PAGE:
Iqbal Hussain Painting Mujra Tawaif

Poverty & Despair: Iqbal Hussain Painting of Heera Mandi prostitutes in their ‘down-time.’ Iqbal Hussain is a famous painter known for his ‘un-glamorous’ portrayals of modern, impoverished prostitutes in Heera Mandi. Interestingly, he is the son of a former courtesan from Heera Mandi in Lahore.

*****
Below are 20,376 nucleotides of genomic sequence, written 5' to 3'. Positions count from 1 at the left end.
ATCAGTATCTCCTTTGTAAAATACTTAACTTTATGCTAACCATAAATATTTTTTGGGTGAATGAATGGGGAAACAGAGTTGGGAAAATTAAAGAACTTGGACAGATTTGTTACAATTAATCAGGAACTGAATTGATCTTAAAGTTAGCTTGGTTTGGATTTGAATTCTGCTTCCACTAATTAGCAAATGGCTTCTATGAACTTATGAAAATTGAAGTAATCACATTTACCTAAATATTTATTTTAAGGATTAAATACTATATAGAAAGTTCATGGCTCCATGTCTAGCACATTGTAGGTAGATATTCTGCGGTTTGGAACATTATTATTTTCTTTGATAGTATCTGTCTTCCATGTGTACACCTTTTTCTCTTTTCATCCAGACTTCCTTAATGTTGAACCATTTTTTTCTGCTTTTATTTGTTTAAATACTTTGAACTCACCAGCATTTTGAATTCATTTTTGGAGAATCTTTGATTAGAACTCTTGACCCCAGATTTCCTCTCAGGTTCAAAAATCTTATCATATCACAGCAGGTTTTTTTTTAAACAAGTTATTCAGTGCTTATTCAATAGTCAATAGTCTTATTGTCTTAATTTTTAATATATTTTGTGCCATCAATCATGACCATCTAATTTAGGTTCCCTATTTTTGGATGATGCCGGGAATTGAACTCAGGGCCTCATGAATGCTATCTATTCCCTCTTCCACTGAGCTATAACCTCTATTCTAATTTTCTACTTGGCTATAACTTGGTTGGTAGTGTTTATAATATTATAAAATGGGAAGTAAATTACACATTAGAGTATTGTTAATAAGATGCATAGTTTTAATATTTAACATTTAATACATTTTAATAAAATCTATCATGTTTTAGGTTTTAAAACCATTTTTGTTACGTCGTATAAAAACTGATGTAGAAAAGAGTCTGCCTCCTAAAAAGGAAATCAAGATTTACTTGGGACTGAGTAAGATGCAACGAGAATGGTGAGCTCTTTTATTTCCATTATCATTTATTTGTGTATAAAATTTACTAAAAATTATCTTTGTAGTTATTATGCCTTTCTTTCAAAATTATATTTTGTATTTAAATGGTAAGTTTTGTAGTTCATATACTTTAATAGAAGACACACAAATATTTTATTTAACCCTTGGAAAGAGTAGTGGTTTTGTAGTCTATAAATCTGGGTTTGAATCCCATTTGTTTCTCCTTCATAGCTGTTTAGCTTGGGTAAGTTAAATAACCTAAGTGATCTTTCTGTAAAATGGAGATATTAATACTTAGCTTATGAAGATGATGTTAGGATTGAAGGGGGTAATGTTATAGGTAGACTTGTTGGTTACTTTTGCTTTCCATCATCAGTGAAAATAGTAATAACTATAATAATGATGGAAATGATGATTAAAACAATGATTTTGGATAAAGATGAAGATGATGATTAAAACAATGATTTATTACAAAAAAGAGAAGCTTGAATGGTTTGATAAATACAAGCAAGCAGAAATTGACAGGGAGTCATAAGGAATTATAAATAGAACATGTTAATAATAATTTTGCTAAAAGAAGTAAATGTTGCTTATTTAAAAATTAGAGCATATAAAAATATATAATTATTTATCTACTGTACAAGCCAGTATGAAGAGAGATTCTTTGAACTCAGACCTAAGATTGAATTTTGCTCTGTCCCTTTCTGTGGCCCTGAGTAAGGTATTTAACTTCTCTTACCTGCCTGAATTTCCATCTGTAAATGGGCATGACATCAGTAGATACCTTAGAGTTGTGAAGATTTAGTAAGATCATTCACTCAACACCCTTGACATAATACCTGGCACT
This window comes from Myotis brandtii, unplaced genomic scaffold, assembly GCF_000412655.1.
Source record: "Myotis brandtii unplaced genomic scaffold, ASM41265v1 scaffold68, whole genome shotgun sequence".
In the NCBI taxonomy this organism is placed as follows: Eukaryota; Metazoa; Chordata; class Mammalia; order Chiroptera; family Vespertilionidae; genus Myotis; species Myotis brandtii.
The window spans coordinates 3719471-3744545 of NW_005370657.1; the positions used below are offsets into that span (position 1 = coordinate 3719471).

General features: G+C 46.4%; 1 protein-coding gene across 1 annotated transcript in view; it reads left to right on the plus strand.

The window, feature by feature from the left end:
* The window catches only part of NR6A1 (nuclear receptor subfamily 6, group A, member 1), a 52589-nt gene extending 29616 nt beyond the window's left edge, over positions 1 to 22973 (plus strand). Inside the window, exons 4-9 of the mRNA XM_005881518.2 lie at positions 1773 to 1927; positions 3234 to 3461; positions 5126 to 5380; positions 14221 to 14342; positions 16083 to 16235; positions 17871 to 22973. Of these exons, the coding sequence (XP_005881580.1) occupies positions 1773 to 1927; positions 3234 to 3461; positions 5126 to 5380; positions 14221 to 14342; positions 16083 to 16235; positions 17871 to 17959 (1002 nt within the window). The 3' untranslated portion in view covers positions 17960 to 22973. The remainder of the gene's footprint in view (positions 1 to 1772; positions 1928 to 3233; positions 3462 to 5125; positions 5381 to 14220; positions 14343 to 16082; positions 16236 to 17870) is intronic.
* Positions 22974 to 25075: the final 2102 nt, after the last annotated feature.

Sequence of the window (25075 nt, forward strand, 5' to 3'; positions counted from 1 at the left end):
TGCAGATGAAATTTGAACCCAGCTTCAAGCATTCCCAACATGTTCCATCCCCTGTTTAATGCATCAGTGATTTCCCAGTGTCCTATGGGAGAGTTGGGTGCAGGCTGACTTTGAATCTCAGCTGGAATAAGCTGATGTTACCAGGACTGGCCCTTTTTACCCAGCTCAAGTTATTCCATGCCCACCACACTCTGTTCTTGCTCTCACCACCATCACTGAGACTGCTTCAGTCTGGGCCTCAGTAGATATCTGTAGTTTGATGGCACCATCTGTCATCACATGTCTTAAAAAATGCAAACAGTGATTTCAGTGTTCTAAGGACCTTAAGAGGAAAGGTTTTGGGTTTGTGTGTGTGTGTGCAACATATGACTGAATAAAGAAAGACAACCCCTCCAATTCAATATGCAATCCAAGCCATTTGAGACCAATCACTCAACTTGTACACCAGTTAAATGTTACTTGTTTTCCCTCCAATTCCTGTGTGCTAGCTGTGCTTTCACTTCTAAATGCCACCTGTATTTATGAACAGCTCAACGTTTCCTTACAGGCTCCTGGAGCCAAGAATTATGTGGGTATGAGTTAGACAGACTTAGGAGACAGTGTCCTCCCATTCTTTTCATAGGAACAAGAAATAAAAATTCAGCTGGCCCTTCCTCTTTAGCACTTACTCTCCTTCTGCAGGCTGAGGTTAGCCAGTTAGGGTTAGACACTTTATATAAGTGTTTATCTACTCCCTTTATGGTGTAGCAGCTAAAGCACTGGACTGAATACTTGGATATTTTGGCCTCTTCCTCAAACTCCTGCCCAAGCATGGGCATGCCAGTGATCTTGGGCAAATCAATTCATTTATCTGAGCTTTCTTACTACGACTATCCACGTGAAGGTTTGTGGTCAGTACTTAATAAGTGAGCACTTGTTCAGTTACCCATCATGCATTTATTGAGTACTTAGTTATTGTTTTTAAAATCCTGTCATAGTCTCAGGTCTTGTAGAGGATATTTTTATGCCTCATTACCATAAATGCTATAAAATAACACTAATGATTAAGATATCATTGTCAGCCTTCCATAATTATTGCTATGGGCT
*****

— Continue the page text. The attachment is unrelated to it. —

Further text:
The Impact of Fundamentalism on Gender and Sexuality